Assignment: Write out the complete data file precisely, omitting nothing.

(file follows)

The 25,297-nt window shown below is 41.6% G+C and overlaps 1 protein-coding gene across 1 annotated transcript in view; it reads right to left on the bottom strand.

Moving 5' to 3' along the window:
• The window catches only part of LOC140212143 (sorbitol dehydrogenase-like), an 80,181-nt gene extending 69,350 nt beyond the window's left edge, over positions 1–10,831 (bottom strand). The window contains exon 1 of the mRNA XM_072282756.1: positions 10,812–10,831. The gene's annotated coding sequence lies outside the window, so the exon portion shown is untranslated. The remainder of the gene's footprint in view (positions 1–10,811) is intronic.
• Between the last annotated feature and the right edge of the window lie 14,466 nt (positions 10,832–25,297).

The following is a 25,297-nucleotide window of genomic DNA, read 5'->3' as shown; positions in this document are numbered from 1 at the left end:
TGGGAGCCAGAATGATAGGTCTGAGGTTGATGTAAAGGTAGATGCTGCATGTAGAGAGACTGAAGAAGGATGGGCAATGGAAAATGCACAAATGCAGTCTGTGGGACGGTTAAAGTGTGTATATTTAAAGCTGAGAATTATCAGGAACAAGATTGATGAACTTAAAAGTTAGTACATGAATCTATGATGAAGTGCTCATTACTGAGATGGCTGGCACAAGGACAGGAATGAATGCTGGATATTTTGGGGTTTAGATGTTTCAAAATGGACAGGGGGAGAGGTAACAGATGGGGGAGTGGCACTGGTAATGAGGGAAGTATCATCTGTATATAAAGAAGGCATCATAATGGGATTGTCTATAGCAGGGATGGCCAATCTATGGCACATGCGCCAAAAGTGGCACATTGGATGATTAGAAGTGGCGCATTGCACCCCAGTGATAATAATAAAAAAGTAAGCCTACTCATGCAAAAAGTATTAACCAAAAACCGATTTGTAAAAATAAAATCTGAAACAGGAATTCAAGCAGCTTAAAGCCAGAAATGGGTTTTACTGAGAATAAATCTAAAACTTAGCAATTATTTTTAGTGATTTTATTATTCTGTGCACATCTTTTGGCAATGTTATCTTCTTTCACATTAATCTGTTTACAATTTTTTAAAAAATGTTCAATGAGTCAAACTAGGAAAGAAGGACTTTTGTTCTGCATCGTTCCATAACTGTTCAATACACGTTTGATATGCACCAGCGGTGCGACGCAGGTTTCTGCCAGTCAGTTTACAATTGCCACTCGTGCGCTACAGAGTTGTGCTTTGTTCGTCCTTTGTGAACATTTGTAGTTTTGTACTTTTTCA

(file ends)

The 25,297-nt window shown below is 41.6% G+C and overlaps 1 protein-coding gene across 1 annotated transcript in view; it reads right to left on the bottom strand.

Moving 5' to 3' along the window:
• The window catches only part of LOC140212143 (sorbitol dehydrogenase-like), an 80,181-nt gene extending 69,350 nt beyond the window's left edge, over positions 1–10,831 (bottom strand). The window contains exon 1 of the mRNA XM_072282756.1: positions 10,812–10,831. The gene's annotated coding sequence lies outside the window, so the exon portion shown is untranslated. The remainder of the gene's footprint in view (positions 1–10,811) is intronic.
• Between the last annotated feature and the right edge of the window lie 14,466 nt (positions 10,832–25,297).

The following is a 25,297-nucleotide window of genomic DNA, read 5'->3' as shown; positions in this document are numbered from 1 at the left end:
TGGGAGCCAGAATGATAGGTCTGAGGTTGATGTAAAGGTAGATGCTGCATGTAGAGAGACTGAAGAAGGATGGGCAATGGAAAATGCACAAATGCAGTCTGTGGGACGGTTAAAGTGTGTATATTTAAAGCTGAGAATTATCAGGAACAAGATTGATGAACTTAAAAGTTAGTACATGAATCTATGATGAAGTGCTCATTACTGAGATGGCTGGCACAAGGACAGGAATGAATGCTGGATATTTTGGGGTTTAGATGTTTCAAAATGGACAGGGGGAGAGGTAACAGATGGGGGAGTGGCACTGGTAATGAGGGAAGTATCATCTGTATATAAAGAAGGCATCATAATGGGATTGTCTATAGCAGGGATGGCCAATCTATGGCACATGCGCCAAAAGTGGCACATTGGATGATTAGAAGTGGCGCATTGCACCCCAGTGATAATAATAAAAAAGTAAGCCTACTCATGCAAAAAGTATTAACCAAAAACCGATTTGTAAAAATAAAATCTGAAACAGGAATTCAAGCAGCTTAAAGCCAGAAATGGGTTTTACTGAGAATAAATCTAAAACTTAGCAATTATTTTTAGTGATTTTATTATTCTGTGCACATCTTTTGGCAATGTTATCTTCTTTCACATTAATCTGTTTACAATTTTTTAAAAAATGTTCAATGAGTCAAACTAGGAAAGAAGGACTTTTGTTCTGCATCGTTCCATAACTGTTCAATACACGTTTGATATGCACCAGCGGTGCGACGCAGGTTTCTGCCAGTCAGTTTACAATTGCCACTCGTGCGCTACAGAGTTGTGCTTTGTTCGTCCTTTGTGAACATTTGTAGTTTTGTACTTTTTCA